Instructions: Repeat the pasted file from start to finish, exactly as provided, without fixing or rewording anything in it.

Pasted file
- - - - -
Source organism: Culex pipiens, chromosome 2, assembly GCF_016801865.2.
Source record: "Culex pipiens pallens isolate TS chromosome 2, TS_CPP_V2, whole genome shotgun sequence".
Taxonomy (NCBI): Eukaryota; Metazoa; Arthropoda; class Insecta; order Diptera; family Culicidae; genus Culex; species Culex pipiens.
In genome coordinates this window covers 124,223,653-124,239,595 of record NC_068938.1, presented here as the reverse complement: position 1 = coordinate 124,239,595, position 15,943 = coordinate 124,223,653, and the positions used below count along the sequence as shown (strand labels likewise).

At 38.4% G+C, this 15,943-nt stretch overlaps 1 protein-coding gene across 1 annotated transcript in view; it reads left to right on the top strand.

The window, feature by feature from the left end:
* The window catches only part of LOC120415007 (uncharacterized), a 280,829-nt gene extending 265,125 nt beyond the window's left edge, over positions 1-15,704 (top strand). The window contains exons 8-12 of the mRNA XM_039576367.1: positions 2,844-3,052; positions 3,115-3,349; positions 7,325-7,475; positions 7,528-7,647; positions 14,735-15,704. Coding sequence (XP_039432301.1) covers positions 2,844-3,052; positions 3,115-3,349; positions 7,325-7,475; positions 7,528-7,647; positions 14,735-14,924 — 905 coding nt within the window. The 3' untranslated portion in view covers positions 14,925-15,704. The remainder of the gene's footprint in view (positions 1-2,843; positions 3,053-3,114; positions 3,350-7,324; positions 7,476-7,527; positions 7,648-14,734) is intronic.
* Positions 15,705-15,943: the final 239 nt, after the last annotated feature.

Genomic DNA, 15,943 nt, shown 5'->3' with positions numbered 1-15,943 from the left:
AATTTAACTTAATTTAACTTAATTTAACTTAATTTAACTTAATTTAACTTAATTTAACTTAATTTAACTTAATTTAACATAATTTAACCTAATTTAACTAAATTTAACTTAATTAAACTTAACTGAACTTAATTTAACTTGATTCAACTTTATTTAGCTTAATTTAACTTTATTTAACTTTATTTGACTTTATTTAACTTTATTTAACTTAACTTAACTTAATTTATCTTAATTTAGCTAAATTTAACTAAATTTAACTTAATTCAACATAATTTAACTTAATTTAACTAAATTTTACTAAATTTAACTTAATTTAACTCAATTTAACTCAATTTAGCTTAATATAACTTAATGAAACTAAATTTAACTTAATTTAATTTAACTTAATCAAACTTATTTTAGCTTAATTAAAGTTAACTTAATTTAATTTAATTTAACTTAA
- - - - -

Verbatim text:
Source organism: Culex pipiens, chromosome 2, assembly GCF_016801865.2.
Source record: "Culex pipiens pallens isolate TS chromosome 2, TS_CPP_V2, whole genome shotgun sequence".
Taxonomy (NCBI): Eukaryota; Metazoa; Arthropoda; class Insecta; order Diptera; family Culicidae; genus Culex; species Culex pipiens.
In genome coordinates this window covers 124,223,653-124,239,595 of record NC_068938.1, presented here as the reverse complement: position 1 = coordinate 124,239,595, position 15,943 = coordinate 124,223,653, and the positions used below count along the sequence as shown (strand labels likewise).

At 38.4% G+C, this 15,943-nt stretch overlaps 1 protein-coding gene across 1 annotated transcript in view; it reads left to right on the top strand.

The window, feature by feature from the left end:
* The window catches only part of LOC120415007 (uncharacterized), a 280,829-nt gene extending 265,125 nt beyond the window's left edge, over positions 1-15,704 (top strand). The window contains exons 8-12 of the mRNA XM_039576367.1: positions 2,844-3,052; positions 3,115-3,349; positions 7,325-7,475; positions 7,528-7,647; positions 14,735-15,704. Coding sequence (XP_039432301.1) covers positions 2,844-3,052; positions 3,115-3,349; positions 7,325-7,475; positions 7,528-7,647; positions 14,735-14,924 — 905 coding nt within the window. The 3' untranslated portion in view covers positions 14,925-15,704. The remainder of the gene's footprint in view (positions 1-2,843; positions 3,053-3,114; positions 3,350-7,324; positions 7,476-7,527; positions 7,648-14,734) is intronic.
* Positions 15,705-15,943: the final 239 nt, after the last annotated feature.

Genomic DNA, 15,943 nt, shown 5'->3' with positions numbered 1-15,943 from the left:
AATTTAACTTAATTTAACTTAATTTAACTTAATTTAACTTAATTTAACTTAATTTAACTTAATTTAACTTAATTTAACATAATTTAACCTAATTTAACTAAATTTAACTTAATTAAACTTAACTGAACTTAATTTAACTTGATTCAACTTTATTTAGCTTAATTTAACTTTATTTAACTTTATTTGACTTTATTTAACTTTATTTAACTTAACTTAACTTAATTTATCTTAATTTAGCTAAATTTAACTAAATTTAACTTAATTCAACATAATTTAACTTAATTTAACTAAATTTTACTAAATTTAACTTAATTTAACTCAATTTAACTCAATTTAGCTTAATATAACTTAATGAAACTAAATTTAACTTAATTTAATTTAACTTAATCAAACTTATTTTAGCTTAATTAAAGTTAACTTAATTTAATTTAATTTAACTTAA